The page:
As his perception of reality, his version of events, his assessment of the terrain changed, so did mine. Because I was relying on him to provide it. And in the end I discovered I’d leaned all my weight on a weak layer that couldn’t hold me. On a persistent weak layer that had been lying dormant in him all along. On something that, in the end, would fail. 

What do you do then? What do you do when the person with all the knowledge makes a bad call? When you lose the driver? 

You take a good hard look at yourself and you realize that the way we’ve been shown this works is all wrong. That if you are perpetually waiting for someone else to make you feel whole, you will always be putting yourself at risk. That only when you are truly self-sufficient will you be able to walk with confidence, knowing that whatever happens, you’ll be all right.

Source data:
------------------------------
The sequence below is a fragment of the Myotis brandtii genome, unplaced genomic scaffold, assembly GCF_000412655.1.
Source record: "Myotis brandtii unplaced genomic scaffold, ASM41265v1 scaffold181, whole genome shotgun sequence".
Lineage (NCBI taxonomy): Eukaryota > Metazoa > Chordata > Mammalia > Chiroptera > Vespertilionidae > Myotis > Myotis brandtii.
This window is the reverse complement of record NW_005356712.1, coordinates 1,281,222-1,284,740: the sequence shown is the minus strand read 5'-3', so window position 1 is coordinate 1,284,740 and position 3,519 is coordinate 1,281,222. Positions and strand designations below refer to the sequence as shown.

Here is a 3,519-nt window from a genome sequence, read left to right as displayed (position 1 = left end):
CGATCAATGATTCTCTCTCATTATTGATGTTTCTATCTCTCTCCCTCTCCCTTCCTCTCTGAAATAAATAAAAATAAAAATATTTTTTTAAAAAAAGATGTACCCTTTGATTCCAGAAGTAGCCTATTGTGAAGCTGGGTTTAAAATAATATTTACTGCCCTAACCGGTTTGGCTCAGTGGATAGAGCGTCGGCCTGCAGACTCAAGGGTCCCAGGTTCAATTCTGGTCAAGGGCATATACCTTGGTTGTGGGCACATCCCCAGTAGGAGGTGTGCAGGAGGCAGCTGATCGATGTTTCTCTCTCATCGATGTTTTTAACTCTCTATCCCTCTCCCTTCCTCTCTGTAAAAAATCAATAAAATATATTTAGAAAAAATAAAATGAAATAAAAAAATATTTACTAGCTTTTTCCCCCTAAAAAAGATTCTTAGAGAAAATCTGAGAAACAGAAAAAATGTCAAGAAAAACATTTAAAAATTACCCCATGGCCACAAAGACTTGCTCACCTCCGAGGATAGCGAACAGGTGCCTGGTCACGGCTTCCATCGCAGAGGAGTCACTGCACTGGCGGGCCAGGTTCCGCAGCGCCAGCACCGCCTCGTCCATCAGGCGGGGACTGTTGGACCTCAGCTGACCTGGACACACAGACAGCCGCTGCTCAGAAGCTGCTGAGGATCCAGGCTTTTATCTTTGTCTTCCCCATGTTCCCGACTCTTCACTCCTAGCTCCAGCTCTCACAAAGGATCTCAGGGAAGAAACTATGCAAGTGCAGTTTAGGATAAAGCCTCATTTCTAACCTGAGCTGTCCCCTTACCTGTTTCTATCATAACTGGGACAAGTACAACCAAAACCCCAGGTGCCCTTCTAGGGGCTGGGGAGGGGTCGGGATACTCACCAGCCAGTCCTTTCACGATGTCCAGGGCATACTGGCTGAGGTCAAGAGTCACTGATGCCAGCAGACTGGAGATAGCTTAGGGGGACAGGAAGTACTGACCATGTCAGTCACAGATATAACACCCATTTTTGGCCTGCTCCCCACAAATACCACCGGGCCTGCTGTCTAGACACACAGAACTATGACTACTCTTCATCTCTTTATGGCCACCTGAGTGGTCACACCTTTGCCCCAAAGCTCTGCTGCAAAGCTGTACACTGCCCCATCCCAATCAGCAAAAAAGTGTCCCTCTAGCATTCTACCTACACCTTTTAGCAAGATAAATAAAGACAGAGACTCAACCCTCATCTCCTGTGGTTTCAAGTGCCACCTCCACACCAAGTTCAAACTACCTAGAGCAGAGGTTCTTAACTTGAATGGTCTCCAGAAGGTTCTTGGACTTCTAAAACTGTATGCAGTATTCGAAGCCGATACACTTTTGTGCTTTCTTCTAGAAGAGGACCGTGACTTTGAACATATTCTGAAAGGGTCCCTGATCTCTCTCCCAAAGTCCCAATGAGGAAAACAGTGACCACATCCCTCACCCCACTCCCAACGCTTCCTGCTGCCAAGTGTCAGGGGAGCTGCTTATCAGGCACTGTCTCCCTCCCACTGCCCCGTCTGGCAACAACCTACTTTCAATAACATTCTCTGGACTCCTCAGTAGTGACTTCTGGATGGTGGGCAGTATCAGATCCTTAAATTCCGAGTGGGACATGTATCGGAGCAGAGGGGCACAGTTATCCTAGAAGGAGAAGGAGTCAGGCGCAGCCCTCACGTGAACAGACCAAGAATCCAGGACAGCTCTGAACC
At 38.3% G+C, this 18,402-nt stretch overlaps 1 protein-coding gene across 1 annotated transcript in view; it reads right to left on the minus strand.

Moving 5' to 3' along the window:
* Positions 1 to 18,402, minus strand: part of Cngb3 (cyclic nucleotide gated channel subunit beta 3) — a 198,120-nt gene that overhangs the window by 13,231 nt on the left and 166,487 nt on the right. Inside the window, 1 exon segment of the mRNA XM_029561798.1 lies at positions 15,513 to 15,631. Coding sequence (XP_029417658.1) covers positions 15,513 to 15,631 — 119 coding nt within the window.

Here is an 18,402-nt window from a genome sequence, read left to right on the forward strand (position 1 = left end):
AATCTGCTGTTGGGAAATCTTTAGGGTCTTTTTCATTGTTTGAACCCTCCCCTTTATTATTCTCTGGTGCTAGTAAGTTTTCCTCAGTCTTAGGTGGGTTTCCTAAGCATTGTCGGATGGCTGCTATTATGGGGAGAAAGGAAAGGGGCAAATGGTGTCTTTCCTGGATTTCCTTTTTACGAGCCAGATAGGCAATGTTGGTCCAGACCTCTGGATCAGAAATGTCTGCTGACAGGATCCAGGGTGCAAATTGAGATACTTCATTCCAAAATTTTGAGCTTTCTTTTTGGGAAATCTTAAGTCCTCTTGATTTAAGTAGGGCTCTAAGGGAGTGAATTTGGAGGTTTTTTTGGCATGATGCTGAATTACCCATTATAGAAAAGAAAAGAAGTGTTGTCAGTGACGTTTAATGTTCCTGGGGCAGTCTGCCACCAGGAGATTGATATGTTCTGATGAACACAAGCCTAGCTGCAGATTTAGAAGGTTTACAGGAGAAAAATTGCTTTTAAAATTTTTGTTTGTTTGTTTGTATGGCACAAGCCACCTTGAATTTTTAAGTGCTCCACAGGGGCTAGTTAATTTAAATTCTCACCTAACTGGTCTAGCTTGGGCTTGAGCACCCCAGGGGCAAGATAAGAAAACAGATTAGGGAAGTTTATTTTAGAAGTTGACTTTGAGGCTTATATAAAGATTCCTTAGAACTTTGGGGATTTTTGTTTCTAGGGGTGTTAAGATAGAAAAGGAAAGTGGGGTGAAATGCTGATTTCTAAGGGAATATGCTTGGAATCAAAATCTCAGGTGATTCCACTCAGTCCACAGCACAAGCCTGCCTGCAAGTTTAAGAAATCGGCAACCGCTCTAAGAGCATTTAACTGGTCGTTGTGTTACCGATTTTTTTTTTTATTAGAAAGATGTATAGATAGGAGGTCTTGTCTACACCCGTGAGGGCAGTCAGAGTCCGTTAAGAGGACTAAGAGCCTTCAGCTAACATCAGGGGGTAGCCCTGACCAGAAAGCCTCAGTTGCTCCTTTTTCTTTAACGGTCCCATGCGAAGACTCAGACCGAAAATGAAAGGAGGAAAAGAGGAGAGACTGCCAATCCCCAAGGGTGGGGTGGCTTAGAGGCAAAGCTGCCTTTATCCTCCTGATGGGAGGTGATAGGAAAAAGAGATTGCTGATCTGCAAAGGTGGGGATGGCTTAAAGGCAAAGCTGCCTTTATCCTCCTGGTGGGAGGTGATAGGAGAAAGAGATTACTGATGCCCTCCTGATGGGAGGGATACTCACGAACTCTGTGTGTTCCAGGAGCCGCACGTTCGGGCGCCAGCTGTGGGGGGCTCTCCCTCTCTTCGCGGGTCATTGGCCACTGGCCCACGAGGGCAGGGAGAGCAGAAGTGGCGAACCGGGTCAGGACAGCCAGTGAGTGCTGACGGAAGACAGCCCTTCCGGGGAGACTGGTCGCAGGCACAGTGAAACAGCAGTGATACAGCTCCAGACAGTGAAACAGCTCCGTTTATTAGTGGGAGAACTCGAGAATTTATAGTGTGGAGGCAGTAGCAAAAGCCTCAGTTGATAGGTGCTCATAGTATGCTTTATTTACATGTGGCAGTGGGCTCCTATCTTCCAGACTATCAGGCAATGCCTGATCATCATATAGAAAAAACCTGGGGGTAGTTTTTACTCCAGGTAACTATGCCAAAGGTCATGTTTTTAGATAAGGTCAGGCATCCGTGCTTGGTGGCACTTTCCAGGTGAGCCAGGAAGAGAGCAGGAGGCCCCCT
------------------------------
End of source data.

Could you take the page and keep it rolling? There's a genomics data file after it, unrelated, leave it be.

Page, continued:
What do you do when the person with all the knowledge makes a bad call?

Because no matter what we tell ourselves, the risk of living in fear of being alone is far greater than the risk of being alone. The risk of never knowing your own worth is far greater than the risk of not having someone else to show it to you. 

Let people tell you you’re beautiful and that they love you and that you’re worthy. But let it be a confirmation of what you already know to be true. Let someone telling you that the snowpack is well-bonded and stable on south-facing aspects be a verification of what you had assessed and determined yourself, not a conclusion you couldn’t have reached alone. Let it be knowledge that you carry internally, always.